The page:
As Kenya decides…
I am not so sure I have been this eager about an election as I am about the Kenyan presidential election today (August 9). Raila Odinga, scion of the Odinga family and Kenya’s former prime minister, is quite literally in a battle of his life, as this is perhaps his last chance to become president.
William Ruto, Kenya’s deputy president, has put in his all as well. There must be something in Kalenjin culture that makes its politicians so good at the craft. Mr Ruto, a Kalenjin, has risen against significant odds, especially from the establishment, to be in the reckoning against Mr Odinga, who the establishment supports. As the last time a Kalenjin was president, he ruled for more than two decades, a highly superstitious Kenyan elite is probably jittery.
In any case, a clear win by either of the two frontrunners in the first round is probably unlikely. A runoff is a strong possibility. Even so, the eventual winner will likely prevail with the thinnest of margins. And the aftermath will almost certainly be litigious, as neither Mr Odinga nor Mr Ruto will accept defeat without a fight.
A runoff is a strong possibility. Even so, the eventual winner will likely prevail with the thinnest of margins. And the aftermath will almost certainly be litigious, as neither Mr Odinga nor Mr Ruto will accept defeat without a fight
Opinion polls in the last week of campaigns put Mr Odinga ahead. But there are populist undercurrents that Mr Ruto has latched onto that resonate with a lot of poor Kenyans, who are typically underrepresented in these opinion surveys. There is significant animus towards the Chinese over jobs.
Mr Ruto has made promises that appeal to the masses in cities that chafe at Chinese success in ordinarily menial and retail jobs, that in fairness will irk any jobless local.
The other major electoral issue relates to the Chinese as well: debt. Mr Ruto has no plans to restructure Kenya’s burgeoning indebtedness to China, unlike his main rival, Odinga, who not only plans to do so but will probably take on more debt in tandem.
Yes, corruption and the rising cost of living are probably more important concerns. Faced with the reality of a strained fiscus, I am convinced neither Mr Ruto nor Mr Odinga will act irresponsibly. As almost all leading Kenyan politicians live in proverbial glass houses, a genuine crackdown on corruption is not a move either of the main candidates will risk in victory either.
Tribal and regional loyalties have been translated into political alliances that will almost sharply divide the votes roughly in half between the two main protagonists. So close an election outcome tends to be in favour of the establishment candidate.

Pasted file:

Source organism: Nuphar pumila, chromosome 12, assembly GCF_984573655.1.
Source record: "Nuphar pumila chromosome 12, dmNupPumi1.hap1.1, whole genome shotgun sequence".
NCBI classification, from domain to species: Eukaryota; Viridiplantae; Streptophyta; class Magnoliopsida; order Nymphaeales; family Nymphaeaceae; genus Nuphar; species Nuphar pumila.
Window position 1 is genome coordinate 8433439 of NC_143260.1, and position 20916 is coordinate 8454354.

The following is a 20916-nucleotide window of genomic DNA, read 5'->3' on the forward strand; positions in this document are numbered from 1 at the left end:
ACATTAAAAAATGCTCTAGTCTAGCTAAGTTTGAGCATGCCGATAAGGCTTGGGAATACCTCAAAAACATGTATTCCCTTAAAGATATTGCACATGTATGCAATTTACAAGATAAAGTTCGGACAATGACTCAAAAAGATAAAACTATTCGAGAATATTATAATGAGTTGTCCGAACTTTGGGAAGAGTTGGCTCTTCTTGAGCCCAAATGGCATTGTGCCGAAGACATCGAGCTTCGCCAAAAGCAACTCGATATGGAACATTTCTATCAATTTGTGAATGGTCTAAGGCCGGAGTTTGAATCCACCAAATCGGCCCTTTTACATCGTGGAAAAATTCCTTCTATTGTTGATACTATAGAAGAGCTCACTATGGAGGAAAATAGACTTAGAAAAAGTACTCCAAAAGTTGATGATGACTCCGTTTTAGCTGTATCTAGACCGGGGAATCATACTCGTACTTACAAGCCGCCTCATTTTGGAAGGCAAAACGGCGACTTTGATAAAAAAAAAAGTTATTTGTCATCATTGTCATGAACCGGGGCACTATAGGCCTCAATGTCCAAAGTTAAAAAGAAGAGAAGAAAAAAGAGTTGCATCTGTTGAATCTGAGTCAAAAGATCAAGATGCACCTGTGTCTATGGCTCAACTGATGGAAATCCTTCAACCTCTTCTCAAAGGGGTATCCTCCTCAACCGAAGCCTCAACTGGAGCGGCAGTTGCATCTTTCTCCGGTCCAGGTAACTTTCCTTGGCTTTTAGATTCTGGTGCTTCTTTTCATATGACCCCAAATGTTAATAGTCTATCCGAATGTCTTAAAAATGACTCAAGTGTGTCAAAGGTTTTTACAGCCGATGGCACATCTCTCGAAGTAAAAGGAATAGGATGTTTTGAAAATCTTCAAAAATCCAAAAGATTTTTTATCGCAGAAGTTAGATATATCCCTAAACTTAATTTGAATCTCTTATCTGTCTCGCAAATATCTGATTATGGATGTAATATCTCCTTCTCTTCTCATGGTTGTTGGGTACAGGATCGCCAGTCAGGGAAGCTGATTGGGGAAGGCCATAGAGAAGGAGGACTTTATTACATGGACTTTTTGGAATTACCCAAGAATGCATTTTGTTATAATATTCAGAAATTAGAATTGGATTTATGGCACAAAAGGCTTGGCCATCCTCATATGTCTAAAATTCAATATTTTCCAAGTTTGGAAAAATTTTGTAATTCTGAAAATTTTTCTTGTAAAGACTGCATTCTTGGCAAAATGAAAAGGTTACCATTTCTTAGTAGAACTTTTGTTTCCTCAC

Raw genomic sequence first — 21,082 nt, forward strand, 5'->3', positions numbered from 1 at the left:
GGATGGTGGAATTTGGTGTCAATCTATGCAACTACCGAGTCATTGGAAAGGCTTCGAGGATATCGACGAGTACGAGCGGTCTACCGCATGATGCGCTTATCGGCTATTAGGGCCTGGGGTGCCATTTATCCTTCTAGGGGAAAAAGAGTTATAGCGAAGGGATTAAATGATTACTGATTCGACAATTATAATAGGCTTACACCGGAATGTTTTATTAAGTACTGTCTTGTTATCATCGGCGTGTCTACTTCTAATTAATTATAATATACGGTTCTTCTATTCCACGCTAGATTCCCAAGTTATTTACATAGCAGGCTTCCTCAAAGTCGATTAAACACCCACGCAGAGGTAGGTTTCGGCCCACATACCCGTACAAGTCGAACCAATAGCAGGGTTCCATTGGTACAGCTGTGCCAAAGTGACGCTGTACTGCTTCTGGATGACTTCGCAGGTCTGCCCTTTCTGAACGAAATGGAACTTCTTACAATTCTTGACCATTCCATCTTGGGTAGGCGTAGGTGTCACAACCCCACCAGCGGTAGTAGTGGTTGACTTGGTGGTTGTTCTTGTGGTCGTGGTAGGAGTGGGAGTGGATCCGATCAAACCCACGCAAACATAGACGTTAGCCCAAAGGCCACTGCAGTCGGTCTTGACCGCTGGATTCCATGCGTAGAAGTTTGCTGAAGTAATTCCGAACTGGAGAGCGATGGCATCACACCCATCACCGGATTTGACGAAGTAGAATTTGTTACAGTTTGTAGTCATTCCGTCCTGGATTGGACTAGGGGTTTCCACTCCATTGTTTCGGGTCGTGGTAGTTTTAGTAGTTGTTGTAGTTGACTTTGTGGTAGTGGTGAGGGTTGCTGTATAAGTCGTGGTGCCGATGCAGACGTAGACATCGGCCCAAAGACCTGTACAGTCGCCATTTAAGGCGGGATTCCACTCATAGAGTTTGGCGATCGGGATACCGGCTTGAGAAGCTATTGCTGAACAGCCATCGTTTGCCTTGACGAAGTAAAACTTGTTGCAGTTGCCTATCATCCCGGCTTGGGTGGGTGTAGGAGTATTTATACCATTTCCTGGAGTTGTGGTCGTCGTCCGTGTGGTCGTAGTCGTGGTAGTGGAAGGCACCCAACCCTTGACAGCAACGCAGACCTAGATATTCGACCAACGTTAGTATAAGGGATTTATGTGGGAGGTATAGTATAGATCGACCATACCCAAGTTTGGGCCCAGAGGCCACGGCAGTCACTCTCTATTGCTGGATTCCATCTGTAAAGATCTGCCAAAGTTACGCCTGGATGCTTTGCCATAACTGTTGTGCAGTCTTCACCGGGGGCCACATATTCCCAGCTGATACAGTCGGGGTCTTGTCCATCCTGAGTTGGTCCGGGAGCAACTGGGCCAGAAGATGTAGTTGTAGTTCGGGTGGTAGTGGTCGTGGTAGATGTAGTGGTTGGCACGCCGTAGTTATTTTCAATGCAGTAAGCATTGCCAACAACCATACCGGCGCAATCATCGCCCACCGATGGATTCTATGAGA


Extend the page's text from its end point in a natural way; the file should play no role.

Mr Odinga is thus well placed to win, especially as a poll showing him leading by a signficant margin just before the elections, prepares the populace for his potential victory. The palpable determination of Uhuru Kenyatta, the outgoing Kenyan president, to hand over to Mr Odinga is also a key factor.
Their fathers, Jomo Kenyatta, Kenya’s first president, and Oginga Odinga, Kenya’s first vice-president, who were once political allies in the fight for independence, fell out with each other later on, thus forcing the senior Odinga into opposition. Jaramogi, as Mr Odinga’s father was popularly called, died without fulfilling his dream of becoming the president of Kenya.
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This is a key motivation behind Mr Odinga’s repeated attempts, his fifth this time around, at clinching the presidency. Besides, Mr Kenyatta seems convinced that Mr Ruto is not likely to continue his legacy, after so much bad blood between them for much of their decade in power together. Still, Mr Ruto is a relatively young politician with significant financial resources.
Whatever the outcome of the polls, Mr Ruto will be a key player in the next government. In the event he loses, he will be leading a strong opposition that Mr Odinga will need on side for key policy decisions. As Mr Ruto will almost certainly make it his life mission to make Mr Odinga a one-term president in that event, the next five years may be one of stasis for Kenya.
Mr Odinga also secured a key win going into the election. A high court ruled just about a week to the polls that the Independent Electoral and Boundaries Commission (IEBC) should maintain a paper voters’ register as a backup to the electronic one it had planned to use exclusively for the election to prevent rigging.
Consequently, when conditions at a voting centre make the use of the electronic register impossible or impracticable, which is a scenario easily within the mischief of politicians, a resort to the manual paper register will now be acceptable owing to the court judgement.
Kenya’s electronic election process has been an African exemplar, with Nigeria following suit for its upcoming 2023 elections. Allowing room for a manual paper register opens the door to rigging, which tends to be in favour of the establishment candidate.
While it may still not significantly sway the results one way or the other, it may be the factor that enables the establishment to ensure that the winning margin is wide enough to avoid a rerun. These considerations suggest Mr Odinga may be the next president of Kenya.